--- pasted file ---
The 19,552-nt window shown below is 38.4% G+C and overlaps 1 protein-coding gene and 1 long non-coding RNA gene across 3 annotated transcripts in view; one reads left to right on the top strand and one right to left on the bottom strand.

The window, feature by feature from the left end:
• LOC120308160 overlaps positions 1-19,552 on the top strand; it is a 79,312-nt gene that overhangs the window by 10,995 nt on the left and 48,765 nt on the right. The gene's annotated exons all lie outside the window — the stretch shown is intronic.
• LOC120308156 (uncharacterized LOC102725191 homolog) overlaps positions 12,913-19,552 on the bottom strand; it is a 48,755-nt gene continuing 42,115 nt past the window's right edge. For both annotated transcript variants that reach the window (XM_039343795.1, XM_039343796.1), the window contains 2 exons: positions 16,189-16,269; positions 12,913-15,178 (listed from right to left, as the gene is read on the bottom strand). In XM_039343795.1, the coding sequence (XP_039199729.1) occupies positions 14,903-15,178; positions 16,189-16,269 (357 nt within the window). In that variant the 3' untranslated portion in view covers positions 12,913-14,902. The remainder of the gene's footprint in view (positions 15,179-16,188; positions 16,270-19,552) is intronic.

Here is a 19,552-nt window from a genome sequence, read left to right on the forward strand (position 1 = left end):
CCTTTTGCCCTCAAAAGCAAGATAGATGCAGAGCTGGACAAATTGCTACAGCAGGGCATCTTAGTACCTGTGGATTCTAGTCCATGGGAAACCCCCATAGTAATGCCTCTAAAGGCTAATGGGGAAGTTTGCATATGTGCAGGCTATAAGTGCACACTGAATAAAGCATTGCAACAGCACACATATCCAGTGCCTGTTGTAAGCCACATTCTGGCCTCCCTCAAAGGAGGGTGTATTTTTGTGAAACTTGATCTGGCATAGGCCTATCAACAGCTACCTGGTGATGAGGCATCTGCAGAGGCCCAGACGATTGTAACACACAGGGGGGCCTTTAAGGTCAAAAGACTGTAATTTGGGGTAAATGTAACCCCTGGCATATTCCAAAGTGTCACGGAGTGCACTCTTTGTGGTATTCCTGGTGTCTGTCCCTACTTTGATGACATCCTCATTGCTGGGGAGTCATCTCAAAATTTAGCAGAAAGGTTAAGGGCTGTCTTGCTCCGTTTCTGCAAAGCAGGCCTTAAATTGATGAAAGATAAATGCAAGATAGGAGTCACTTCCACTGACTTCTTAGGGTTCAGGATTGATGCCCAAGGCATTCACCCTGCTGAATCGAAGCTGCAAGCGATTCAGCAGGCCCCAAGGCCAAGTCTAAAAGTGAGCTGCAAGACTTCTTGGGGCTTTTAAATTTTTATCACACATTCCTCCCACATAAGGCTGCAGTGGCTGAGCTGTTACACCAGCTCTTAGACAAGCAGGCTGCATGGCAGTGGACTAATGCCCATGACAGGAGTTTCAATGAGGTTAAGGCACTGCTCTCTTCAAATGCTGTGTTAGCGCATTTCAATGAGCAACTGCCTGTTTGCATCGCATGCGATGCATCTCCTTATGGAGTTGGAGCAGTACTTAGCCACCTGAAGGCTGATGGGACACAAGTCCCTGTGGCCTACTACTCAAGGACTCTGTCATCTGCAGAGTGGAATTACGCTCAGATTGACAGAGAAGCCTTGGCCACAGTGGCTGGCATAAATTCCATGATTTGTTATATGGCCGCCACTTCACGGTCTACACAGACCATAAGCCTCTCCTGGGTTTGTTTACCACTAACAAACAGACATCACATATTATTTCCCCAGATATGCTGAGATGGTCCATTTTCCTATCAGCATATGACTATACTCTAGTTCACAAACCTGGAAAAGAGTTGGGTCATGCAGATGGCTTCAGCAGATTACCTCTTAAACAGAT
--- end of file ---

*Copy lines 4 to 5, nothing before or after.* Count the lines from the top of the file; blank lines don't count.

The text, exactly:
• LOC120308156 (uncharacterized LOC102725191 homolog) overlaps positions 12,913-19,552 on the bottom strand; it is a 48,755-nt gene continuing 42,115 nt past the window's right edge. For both annotated transcript variants that reach the window (XM_039343795.1, XM_039343796.1), the window contains 2 exons: positions 16,189-16,269; positions 12,913-15,178 (listed from right to left, as the gene is read on the bottom strand). In XM_039343795.1, the coding sequence (XP_039199729.1) occupies positions 14,903-15,178; positions 16,189-16,269 (357 nt within the window). In that variant the 3' untranslated portion in view covers positions 12,913-14,902. The remainder of the gene's footprint in view (positions 15,179-16,188; positions 16,270-19,552) is intronic.

Here is a 19,552-nt window from a genome sequence, read left to right on the forward strand (position 1 = left end):